Canceling machines of this era were fed a stack of manually faced mail. The stack was pushed against a "separator" mechanism of a reverse-rotating wheel which is adjusted to allow for average-thickness letters to pass one at a time. Here is the illustration from the operators manual for an International Model HD-2 machine (cranked by hand, but still the same principle as the high-speed machine your letter passed through, only slower):
The separator mechanism is spring loaded to allow thicker letters to pass without jamming, but thinner letters and postal cards often would double-feed resulting in total or partial skips. In your case you have incomplete separation resulting in a partial skip, likely a case of minimal contents allowing a second envelope to slip along, both getting only part of the cancel. Consider this partial overlap:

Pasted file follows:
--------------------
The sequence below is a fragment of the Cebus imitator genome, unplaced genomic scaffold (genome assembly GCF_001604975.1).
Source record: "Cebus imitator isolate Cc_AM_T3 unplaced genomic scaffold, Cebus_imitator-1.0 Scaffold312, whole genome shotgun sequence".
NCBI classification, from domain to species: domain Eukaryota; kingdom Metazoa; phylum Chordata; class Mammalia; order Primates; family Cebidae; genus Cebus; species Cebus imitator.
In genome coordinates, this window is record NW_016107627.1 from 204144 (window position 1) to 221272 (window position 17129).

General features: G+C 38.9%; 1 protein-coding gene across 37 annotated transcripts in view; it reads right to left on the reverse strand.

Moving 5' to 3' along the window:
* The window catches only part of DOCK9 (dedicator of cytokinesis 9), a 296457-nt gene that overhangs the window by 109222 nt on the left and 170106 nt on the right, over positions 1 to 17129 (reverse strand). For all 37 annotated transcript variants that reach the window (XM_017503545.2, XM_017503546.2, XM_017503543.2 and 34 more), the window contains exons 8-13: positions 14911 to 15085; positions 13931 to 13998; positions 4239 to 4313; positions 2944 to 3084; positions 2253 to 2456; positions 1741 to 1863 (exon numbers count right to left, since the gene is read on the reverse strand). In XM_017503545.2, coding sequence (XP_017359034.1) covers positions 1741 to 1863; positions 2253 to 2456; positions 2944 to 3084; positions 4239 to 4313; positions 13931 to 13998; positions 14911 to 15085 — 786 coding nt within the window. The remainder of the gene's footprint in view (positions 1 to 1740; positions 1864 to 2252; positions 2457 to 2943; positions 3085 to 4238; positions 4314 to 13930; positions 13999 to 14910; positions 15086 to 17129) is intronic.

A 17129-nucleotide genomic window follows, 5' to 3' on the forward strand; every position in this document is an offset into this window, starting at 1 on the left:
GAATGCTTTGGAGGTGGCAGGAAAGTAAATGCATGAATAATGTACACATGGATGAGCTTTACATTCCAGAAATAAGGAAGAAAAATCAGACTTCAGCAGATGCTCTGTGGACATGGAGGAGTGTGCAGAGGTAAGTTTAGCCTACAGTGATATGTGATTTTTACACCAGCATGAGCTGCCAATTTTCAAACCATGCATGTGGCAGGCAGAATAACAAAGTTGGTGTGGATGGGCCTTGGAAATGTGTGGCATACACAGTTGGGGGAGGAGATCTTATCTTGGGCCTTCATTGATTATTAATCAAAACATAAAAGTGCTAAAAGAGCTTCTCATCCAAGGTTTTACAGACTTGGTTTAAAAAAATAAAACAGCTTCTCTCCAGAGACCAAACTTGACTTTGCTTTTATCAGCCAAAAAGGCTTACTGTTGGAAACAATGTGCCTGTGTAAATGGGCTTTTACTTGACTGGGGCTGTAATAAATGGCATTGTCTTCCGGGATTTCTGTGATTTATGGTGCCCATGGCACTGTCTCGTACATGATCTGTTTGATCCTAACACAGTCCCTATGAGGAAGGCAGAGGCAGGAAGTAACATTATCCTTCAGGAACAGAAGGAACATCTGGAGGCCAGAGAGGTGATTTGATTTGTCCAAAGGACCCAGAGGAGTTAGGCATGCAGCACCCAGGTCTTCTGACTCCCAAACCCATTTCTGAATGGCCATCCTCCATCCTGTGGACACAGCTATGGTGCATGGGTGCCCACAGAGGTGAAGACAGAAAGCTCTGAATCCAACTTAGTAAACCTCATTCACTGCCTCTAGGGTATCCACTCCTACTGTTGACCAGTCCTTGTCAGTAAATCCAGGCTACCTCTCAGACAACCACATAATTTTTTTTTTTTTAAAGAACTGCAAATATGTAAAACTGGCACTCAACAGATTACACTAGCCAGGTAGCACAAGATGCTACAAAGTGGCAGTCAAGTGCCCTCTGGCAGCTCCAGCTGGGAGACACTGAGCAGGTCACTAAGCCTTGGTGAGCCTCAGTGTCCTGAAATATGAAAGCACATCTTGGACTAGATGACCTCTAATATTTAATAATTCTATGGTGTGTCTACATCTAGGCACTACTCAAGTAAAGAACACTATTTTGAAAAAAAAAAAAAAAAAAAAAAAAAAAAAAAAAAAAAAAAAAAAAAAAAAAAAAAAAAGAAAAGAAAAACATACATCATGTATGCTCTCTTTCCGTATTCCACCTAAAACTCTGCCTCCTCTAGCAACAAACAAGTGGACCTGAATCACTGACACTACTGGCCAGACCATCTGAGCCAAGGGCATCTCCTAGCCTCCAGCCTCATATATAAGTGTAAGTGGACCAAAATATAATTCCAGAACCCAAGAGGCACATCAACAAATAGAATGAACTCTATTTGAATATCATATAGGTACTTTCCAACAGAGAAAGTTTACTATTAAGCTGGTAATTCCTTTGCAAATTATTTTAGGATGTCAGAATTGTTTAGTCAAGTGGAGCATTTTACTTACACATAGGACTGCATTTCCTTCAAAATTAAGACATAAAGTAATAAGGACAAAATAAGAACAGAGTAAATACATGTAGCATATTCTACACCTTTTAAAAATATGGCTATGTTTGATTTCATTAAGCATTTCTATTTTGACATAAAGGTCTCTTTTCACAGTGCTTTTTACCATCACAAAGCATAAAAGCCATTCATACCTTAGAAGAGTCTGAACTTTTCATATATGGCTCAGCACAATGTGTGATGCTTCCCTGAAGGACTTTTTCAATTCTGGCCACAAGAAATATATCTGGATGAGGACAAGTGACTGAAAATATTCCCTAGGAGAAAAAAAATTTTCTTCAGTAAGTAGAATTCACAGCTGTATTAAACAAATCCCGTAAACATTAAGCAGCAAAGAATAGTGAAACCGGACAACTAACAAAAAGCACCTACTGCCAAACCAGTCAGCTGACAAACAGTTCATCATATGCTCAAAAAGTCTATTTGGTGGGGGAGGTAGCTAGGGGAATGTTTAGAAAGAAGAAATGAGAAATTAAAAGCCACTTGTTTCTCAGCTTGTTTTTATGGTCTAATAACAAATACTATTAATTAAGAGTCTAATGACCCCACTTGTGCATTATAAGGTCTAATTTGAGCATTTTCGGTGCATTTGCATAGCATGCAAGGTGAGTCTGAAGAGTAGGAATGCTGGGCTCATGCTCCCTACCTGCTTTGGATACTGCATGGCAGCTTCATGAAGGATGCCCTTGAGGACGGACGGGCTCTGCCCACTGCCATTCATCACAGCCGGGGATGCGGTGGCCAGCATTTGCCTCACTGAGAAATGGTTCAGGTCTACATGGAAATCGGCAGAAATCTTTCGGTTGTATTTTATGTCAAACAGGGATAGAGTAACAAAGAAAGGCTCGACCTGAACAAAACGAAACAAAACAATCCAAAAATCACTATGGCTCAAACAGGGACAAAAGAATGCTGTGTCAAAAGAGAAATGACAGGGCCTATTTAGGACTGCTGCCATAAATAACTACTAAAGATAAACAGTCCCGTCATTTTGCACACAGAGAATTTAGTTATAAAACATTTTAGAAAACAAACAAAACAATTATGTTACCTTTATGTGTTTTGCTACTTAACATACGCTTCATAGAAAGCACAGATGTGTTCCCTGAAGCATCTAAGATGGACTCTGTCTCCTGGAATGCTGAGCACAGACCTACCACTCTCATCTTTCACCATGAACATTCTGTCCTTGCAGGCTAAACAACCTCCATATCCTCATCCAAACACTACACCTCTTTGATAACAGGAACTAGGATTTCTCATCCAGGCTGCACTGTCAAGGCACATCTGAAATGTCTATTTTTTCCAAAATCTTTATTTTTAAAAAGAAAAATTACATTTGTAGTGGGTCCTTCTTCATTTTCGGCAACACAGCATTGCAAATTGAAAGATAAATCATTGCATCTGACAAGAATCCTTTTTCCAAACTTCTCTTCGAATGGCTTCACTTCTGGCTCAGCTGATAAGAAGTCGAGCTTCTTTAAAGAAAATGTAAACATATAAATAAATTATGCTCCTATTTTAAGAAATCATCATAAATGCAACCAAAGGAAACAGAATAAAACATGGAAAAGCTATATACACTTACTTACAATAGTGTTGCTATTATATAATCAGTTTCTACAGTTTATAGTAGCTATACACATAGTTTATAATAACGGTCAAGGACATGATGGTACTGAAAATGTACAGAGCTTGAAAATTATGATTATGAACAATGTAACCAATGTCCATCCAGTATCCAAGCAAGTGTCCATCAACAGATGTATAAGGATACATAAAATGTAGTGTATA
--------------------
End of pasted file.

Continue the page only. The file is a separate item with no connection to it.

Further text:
Looking like this when spread apart:
Then your cover being fed back through again and getting the full cancel added here in red:
The other cover (the orange paper sketch) was probably not re-fed as it had a canceled stamp and a full date.